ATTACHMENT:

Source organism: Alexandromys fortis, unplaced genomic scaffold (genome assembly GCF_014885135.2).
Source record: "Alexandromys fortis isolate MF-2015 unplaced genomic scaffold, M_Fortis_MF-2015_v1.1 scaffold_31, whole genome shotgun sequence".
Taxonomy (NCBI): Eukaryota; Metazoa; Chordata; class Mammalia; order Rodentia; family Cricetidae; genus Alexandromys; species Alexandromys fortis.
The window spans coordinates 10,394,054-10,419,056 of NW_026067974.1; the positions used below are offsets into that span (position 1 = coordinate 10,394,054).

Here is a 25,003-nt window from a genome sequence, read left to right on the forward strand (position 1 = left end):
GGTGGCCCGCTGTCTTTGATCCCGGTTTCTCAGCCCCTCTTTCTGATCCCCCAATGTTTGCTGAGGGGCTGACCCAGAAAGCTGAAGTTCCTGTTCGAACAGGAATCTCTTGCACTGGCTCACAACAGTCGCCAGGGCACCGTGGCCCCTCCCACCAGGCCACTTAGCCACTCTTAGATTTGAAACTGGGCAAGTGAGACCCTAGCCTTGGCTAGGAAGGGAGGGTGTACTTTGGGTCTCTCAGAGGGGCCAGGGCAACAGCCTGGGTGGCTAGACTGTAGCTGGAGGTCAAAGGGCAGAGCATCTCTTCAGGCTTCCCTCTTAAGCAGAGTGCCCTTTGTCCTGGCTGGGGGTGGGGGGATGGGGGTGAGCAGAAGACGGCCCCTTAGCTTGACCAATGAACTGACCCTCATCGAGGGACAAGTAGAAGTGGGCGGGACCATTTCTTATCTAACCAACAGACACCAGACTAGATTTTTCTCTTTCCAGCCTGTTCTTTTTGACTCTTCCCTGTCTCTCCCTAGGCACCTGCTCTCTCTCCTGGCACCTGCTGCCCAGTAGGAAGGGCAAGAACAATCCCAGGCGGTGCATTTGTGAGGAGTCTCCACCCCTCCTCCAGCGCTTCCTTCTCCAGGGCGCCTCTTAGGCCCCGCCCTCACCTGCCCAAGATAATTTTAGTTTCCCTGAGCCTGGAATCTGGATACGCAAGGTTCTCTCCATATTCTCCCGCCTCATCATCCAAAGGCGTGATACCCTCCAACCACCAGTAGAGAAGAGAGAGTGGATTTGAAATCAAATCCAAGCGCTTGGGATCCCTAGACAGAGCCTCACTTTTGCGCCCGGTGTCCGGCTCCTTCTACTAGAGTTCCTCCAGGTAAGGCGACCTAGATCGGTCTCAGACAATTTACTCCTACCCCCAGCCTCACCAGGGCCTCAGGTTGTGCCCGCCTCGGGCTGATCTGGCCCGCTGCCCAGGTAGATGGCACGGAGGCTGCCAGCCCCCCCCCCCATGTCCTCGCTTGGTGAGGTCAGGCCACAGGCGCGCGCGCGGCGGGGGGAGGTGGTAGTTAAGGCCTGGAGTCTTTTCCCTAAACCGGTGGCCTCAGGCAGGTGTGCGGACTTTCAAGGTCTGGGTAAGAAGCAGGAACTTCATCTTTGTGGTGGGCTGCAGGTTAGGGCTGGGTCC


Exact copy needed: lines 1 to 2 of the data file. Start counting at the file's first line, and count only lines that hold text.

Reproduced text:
Source organism: Alexandromys fortis, unplaced genomic scaffold (genome assembly GCF_014885135.2).
Source record: "Alexandromys fortis isolate MF-2015 unplaced genomic scaffold, M_Fortis_MF-2015_v1.1 scaffold_31, whole genome shotgun sequence".